Wooden Spoon: Blog

Digital Security and Online Safety

Digital Security and Online Safety

Are you confident in your company’s digital security and online safety practices? Digital revolutions have rocked every global sector, from healthcare, real estate, financials to communication. Starting in the 80s, the digital revolution changed the global lexicon of technology. (does anyone know what a typewriter is anymore?)

Phishing and malware threats only began terrorizing computers in the 90s. The digital world is new and evolving rapidly. Internet safety and similar coined phrases have only existed for less than 15 years.

The world is paying for its lagging online security.  


Digital Security; Re-active vs. Pro-active?When it comes to digital security, If you detect the attack, it is too late.

Re-active strategies to cyber security can be defined as the time it takes a cyber-attacker to infiltrate and execute its code, which is significantly higher than the time it takes to defend against the attack.

If you detect the attack, it is too late.

 A significant number of digital systems around the globe have a re-active approach to their protection. New initiatives are coming into play as cyber-security begins to mature.

Zero Trust as a Strategic Priority

A strong progression in cyber security has been the advancement of Zero Trust Architecture. Zero trust eliminates the foundational concept of trust from an organization’s framework. Invented by John Kindervag of Forrester Research in 2010, the model is based on the outdated reality that everything within an organization should be trusted.

Kindervag realized early on; trust is a vulnerability. Once on the zero-trust network, users can move laterally across all resources and devices they are given access to.  Forester discovered that the point of entry on the network was usually not the target of the attack.

Digital Safety and Online Security

Thriving in the 21st century requires the internet and its vast resources. It is a prerequisite for any business to be safe while online, whether emailing, texting, or working on a digital platform. The following are some things that individuals must do to stay safe, whether you are surfing for enjoyment or working:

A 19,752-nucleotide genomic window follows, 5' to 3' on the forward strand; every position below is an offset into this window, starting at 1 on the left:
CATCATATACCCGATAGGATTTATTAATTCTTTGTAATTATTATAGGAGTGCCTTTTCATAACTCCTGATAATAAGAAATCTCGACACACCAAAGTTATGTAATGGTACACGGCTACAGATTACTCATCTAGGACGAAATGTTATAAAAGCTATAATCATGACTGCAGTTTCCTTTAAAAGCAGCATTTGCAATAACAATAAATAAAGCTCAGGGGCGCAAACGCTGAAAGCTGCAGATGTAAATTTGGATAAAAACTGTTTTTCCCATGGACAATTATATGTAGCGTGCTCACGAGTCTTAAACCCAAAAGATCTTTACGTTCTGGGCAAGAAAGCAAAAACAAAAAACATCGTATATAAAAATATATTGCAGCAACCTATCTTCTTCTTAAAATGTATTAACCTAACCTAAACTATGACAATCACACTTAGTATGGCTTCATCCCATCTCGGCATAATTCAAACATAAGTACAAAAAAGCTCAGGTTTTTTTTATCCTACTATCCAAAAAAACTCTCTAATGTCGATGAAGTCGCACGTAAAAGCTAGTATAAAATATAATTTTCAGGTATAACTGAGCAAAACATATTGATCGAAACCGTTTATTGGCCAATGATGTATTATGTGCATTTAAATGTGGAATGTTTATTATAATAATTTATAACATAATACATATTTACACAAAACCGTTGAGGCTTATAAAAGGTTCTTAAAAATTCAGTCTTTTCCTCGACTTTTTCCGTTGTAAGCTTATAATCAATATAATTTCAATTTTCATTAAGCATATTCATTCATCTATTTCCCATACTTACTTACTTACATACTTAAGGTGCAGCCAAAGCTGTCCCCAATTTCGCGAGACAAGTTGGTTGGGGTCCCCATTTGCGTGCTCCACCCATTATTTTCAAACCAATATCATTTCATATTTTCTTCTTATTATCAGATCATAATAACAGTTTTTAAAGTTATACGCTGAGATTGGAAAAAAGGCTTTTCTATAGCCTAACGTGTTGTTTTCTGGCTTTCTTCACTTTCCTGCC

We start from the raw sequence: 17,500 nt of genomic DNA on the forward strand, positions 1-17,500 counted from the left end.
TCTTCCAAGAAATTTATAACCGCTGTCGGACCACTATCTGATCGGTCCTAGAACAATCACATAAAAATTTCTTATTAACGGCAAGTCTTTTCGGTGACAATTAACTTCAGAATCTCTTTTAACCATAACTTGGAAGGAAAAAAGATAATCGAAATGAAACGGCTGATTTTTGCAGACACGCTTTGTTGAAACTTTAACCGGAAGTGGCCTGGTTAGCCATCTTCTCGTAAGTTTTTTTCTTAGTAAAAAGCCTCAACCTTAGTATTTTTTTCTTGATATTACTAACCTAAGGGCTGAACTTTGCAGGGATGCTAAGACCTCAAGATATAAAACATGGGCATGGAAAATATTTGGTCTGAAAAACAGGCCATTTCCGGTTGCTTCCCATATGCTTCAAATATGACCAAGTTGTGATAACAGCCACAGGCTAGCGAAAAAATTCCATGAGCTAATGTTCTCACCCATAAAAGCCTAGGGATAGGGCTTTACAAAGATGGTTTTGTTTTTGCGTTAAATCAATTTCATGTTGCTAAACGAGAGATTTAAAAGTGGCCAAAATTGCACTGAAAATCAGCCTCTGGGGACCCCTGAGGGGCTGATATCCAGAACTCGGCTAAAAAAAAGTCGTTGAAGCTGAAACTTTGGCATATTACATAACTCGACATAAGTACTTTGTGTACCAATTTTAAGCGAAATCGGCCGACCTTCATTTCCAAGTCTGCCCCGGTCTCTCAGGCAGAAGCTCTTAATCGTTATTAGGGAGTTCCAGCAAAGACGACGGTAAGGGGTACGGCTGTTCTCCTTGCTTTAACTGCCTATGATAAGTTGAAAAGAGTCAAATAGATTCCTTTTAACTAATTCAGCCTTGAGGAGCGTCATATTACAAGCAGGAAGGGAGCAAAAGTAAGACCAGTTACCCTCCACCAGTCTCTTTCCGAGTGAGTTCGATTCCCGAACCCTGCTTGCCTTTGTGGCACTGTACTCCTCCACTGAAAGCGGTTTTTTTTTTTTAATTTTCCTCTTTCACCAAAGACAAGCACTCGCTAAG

• Keep your computer and digital devices up to date and well patched. Every enterprise on the planet is harping, sorry consulting, on this requirement. 21st century operating systems, down to their source code, are aligned with safe online practices. Make sure you are not caught up in the IoT craze without knowing the device is secure. A full 98% of all IoT device traffic remains unencrypted. A large number of IoT devices are shipped with suspicious or malware code.
  • Strong passwords, hopefully, your Company has at least two-factor or better password technology. Nearly all quality password managers have the option to create a string of dissimilar characters. The best hacking groups will move on from an unbreakable password.
  • Phishing scams are on the rise. Some of the most devastating cyber-attacks in the last 20 years have started from those innocent little Phishing Emails. Everyone has seen the scams, whether you know it or not. Emails promise the best deals of the century, or Amazon gives something away for free. Train your employees to stay away at all costs.

ThrivingIT security solutions must evolve and it is an IT professionals job to protect the company

Thriving in the digital economy, IT professionals must protect the enterprise. Security must evolve and proactively succeed in an unpredictable cyber-landscape.